- Title Pages
- Foreword to the History of the United Incorporations of St Mary’s Chapel of Edinburgh
1Headship and Inclusion
2Family, Household and Obligation
3Craft and Kirk: Security, Status and Shelter
4Craft and Burgh: Conflict or Partnership?
Appendix 1:Seals of Cause
Appendix 2:Mill’s Partial Transcription of the 1517 Letter from the Archbishop of St Andrews
Appendix 3:1527–8 Ratification of Seal of Cause by James V
Appendix 4:1532 Order of Crafts in Processions
Appendix 5:Documents Relating to Foundation of Mary’s Chapel, 1505–6
Appendix 6:Excerpts from Inventory of Writs Relating to 1601 Purchase of St Mary’s Chapel, Niddry’s Wynd
Appendix 7:1633 Ratification of Seal of Cause
Appendix 8:Record of the 1703 Court of Session Decreet Arbitral from the Edinburgh Council Records
Appendix 9:1718–21 Chimney Piece Debate
Appendix 10:Unfreemen Declared Able to Join the Incorporation in 1790
Appendix 11:Responses to the Questions from the Royal Commission on Municipal Corporations
Appendix 12:Burgh Trading Act 1846
- Index of Subjects
- Index of Places
Incorporation and the Corporate Framework
- (p.1) Introduction
- Building Early Modern Edinburgh
- Edinburgh University Press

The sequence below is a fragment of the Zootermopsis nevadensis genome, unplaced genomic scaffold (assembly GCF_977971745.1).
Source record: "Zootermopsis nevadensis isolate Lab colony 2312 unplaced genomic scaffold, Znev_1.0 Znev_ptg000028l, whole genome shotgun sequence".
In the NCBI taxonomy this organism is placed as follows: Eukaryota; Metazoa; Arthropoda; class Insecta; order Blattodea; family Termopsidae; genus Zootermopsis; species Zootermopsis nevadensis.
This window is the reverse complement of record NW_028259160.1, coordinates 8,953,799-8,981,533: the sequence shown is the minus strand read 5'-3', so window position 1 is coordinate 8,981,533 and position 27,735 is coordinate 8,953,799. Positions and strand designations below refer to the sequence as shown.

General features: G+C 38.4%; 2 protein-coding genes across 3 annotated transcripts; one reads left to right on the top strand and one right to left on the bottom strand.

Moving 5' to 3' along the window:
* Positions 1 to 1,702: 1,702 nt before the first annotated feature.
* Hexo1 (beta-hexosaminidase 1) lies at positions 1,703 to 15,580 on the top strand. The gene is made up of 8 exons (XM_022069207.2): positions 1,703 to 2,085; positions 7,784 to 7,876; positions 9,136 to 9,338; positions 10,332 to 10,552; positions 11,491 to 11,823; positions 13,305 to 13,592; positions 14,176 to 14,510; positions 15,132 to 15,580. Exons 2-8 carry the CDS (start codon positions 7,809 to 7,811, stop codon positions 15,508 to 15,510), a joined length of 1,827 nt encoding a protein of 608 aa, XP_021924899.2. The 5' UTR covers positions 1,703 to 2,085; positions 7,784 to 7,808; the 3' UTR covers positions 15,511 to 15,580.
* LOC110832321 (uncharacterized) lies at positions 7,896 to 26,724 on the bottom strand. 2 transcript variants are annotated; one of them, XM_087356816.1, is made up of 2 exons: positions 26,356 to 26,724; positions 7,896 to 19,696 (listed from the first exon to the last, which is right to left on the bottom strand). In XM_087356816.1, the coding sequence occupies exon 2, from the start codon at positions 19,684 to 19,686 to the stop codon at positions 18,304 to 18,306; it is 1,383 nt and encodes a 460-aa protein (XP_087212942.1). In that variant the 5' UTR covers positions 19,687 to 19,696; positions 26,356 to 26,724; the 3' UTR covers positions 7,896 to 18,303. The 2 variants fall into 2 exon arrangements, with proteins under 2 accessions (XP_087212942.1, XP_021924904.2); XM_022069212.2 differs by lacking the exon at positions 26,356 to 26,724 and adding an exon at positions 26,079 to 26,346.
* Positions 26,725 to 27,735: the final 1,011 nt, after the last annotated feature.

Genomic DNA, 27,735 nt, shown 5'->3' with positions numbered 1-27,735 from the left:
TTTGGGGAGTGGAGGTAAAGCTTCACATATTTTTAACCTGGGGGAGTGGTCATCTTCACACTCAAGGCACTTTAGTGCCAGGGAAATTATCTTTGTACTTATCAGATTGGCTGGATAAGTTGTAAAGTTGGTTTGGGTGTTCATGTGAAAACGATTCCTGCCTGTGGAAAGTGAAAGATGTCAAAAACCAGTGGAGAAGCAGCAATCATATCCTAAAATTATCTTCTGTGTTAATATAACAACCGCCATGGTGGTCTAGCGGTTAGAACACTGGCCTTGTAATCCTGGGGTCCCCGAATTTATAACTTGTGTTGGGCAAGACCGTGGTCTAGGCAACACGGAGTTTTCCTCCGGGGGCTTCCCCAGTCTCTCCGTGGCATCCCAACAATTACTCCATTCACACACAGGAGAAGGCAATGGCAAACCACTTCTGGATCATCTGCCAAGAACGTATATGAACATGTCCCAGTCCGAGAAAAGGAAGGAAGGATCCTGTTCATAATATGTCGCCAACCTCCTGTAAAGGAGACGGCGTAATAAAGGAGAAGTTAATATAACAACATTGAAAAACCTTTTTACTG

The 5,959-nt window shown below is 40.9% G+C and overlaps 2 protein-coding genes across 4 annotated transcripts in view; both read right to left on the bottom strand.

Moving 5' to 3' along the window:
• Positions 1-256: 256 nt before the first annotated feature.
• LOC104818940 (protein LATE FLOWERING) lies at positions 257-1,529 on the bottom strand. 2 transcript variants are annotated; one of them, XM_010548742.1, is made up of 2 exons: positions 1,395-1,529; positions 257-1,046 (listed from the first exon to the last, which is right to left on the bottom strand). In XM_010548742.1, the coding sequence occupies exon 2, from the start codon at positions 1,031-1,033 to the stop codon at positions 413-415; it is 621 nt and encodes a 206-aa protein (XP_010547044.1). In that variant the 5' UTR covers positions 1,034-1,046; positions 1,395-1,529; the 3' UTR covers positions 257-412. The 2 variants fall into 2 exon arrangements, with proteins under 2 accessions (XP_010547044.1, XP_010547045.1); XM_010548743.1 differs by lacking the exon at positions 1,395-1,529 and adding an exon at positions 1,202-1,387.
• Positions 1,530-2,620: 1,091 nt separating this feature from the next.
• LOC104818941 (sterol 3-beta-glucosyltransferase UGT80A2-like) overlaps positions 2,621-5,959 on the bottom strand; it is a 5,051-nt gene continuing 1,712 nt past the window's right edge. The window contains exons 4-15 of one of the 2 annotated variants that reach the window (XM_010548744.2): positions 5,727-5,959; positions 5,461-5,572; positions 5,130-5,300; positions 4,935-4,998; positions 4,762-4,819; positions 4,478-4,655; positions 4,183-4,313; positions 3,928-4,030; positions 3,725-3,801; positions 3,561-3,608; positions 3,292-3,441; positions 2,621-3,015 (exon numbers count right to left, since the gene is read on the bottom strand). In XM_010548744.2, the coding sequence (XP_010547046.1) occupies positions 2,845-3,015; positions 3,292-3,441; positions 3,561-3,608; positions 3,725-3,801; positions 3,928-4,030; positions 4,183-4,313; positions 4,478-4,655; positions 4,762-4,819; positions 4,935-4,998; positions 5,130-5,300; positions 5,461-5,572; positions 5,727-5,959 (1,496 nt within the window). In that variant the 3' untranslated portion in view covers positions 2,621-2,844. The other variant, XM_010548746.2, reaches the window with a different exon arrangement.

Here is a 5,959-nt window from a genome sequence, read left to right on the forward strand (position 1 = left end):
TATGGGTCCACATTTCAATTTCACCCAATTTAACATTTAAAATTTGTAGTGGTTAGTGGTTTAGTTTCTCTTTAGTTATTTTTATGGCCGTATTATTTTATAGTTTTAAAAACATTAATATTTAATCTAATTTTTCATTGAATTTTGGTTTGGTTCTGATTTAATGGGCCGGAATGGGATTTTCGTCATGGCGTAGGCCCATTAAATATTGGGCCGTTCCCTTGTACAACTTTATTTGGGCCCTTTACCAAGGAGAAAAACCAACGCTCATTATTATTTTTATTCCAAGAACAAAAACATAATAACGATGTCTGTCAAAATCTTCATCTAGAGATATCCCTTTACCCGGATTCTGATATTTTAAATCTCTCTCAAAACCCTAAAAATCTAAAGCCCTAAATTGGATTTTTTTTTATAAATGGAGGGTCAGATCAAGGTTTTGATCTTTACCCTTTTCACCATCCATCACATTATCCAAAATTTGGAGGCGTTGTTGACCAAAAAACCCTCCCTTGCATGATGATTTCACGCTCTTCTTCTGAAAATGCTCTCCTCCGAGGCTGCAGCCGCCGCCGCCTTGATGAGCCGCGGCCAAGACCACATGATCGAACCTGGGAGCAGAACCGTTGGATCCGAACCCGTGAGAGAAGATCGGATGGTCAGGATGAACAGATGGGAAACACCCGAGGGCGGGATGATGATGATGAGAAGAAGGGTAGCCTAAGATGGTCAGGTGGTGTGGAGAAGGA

The introduction explores the context in which the Incorporation of Mary’s Chapel developed. The phenomenon of the craft guild is an important part of the Europe’s urban social structure, from the largest capital city, to many of the smaller aspiring towns. Whether composite, with numerous trades, or granted to a single occupation, the feudalistic structures of urban work often favoured this protectionist institution, though corporate privileges and exclusivity were far from uniform, and always contested. In this chapter, a brief narrative of the Incorporation’s history sets the scene for the later chapters, followed by an account of how historians have viewed the process of incorporating Edinburgh’s building trades, from the eighteenth century to present day, demonstrating the need for a full study of such an important urban institution.
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